Éric Vuillard (Picador, £12.99)

On 13 February 1938, Austrian Chancellor Kurt von Schuschnigg, summoned by Hitler to sign a document which will effectively annexe Austria, is being browbeaten by the Führer for his country’s lack of support. “The whole history of Austria is just one uninterrupted act of high treason,” Hitler rants. A popinjay suddenly confronted with his own insignificance, Schuschnigg tries to think of an undeniable Austrian contribution to Austro-German relations, but his mind is blank. Finally, in desperation, he offers up Beethoven. Who, as Hitler witheringly points out, was born and bred in Germany.

Marketed, somewhat misleadingly, as a novel, the Prix Goncourt-winning The Order of the Day is more of a stylish, stinging essay availing itself of the techniques and tricks of fiction. Its subject is the circumstances behind Germany’s invasion of Austria in 1938, but told with a novelist’s eye for irony and moral weakness. Its polemical outrage is tempered and channelled into measured prose (which may be partly due to the translation from French by Mark Polizzotti), like revenge served cold.

As much as anything else, it’s a story about capitulation and “a mysterious respect for lies” which sees the advance of the Nazis in terms of those who gave way before them. Vuillard evokes a Europe of complacency, privilege and reticence, unable to deal effectively with a brutish regime like Hitler’s. What does it take to make a man fold, he asks, and finds, depressingly, that the answer is not much. Why bother with a threat when a bluff will do the trick?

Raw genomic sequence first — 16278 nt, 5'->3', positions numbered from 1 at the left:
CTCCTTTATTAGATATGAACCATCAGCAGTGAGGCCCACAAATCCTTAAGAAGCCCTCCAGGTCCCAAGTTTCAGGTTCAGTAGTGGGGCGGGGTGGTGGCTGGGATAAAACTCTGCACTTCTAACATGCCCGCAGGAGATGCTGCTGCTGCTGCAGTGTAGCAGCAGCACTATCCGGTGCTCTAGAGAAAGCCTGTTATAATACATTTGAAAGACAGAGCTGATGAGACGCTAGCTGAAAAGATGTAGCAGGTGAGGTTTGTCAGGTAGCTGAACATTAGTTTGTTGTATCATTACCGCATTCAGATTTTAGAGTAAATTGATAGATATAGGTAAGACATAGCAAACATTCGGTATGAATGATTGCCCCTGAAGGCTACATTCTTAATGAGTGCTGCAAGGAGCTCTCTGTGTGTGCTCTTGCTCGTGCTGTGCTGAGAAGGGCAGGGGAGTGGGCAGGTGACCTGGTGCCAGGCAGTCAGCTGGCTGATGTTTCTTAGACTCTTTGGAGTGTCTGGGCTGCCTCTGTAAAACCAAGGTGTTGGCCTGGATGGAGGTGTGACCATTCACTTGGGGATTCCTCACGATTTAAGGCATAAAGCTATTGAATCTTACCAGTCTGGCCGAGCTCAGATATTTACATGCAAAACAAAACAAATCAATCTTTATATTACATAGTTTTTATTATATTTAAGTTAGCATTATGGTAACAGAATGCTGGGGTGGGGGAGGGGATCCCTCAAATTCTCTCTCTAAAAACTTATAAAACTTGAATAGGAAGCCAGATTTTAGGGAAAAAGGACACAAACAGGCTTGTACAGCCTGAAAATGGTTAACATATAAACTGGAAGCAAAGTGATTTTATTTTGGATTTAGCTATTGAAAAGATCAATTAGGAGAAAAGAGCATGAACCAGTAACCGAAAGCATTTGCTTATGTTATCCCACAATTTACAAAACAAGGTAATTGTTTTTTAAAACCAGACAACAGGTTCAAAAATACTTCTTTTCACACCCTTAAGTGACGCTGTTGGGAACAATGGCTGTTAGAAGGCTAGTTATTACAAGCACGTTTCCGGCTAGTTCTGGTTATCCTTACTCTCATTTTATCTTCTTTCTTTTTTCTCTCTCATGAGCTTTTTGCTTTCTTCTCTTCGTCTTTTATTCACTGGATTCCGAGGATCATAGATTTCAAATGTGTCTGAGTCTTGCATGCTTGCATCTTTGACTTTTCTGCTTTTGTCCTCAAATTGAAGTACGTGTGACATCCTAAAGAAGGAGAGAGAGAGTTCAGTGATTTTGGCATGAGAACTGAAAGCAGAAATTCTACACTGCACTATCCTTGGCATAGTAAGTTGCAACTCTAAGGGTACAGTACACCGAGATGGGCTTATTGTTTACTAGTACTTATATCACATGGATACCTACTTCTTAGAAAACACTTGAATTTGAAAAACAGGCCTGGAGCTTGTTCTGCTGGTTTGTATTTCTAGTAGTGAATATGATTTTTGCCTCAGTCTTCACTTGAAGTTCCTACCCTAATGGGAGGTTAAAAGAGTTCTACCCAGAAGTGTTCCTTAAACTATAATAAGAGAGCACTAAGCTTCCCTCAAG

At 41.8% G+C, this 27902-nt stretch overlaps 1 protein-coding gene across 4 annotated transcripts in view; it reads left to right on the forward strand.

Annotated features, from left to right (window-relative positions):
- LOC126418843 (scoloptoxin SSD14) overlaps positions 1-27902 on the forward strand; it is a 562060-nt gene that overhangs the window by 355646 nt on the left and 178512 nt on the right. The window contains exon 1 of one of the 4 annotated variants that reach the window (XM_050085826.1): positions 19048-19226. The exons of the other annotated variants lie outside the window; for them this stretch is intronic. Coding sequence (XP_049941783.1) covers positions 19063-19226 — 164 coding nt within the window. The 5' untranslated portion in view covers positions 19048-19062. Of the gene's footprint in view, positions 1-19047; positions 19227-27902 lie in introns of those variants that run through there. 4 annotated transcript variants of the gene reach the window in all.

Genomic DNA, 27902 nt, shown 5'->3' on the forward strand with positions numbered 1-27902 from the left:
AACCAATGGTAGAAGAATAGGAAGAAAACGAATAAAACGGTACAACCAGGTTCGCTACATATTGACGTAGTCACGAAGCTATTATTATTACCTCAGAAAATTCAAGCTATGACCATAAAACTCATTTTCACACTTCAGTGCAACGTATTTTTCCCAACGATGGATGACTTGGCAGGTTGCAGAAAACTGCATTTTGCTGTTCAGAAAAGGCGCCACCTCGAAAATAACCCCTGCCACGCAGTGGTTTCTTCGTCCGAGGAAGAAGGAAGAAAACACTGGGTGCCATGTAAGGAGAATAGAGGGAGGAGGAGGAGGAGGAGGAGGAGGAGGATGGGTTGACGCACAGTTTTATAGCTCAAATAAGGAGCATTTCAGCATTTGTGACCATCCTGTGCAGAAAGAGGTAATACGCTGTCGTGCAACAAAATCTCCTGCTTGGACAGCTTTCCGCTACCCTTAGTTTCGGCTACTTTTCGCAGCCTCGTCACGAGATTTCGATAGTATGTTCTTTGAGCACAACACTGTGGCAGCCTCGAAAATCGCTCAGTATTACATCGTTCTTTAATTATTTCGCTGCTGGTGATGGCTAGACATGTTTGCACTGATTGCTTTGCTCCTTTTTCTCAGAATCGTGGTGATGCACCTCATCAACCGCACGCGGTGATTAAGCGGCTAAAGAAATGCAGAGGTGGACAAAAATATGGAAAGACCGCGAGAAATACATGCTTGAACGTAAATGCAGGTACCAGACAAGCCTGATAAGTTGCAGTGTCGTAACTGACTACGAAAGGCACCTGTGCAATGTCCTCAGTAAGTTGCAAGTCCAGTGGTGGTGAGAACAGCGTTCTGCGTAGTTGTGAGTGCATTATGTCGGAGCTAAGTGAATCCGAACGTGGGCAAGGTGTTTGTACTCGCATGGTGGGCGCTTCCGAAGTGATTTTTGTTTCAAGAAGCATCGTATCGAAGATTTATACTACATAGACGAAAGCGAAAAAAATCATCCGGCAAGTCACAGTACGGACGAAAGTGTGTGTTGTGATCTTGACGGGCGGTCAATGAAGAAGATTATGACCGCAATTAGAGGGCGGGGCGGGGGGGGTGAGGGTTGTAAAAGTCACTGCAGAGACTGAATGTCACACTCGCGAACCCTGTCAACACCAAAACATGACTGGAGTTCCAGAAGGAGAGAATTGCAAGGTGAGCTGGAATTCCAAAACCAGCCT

Vuillard pulls no punches and sheds no tears, not for Schuschnigg, nor for Lord Halifax, nor Chamberlain, who allowed Ribbentrop to twist him round his little finger. Where history presents us with underdogs, Vuillard sees hypocrites, like Schuschnigg and Austrian President Miklas, who had no qualms about oppressing their own population in a one-party state before the Nazis came along.

Even now, he argues, we see the Nazis just as Goebbels’ propaganda intended us to: as a well-oiled, unstoppable machine with a deadly masterplan. Vuillard adds back the pieces that don’t fit: incompetence, cheap tricks, shabbiness, the phoniness of the whole enterprise. The invasion itself is a key scene in the book. A front, in the first place, for the real work being done through diplomatic channels, the German army’s triumphant procession was scuppered by a plague of broken-down vehicles. In what should have been his hour of glory, Hitler was yelling at stuck lorries to get off the road.

Vuillard highlights another significant episode, five years earlier, when 24 German business leaders pledged money to the Nazi party. Many of their businesses, like Agfa, BASF and Bayer, are still here today, part of the unnoticed fabric of our lives. He never refers directly to the current international resurgence of the far right, but awareness of it underpins every angry, urgent word, as he warns, “We never fall twice into the same abyss. But we always fall the same way, in a mixture of ridicule and dread.”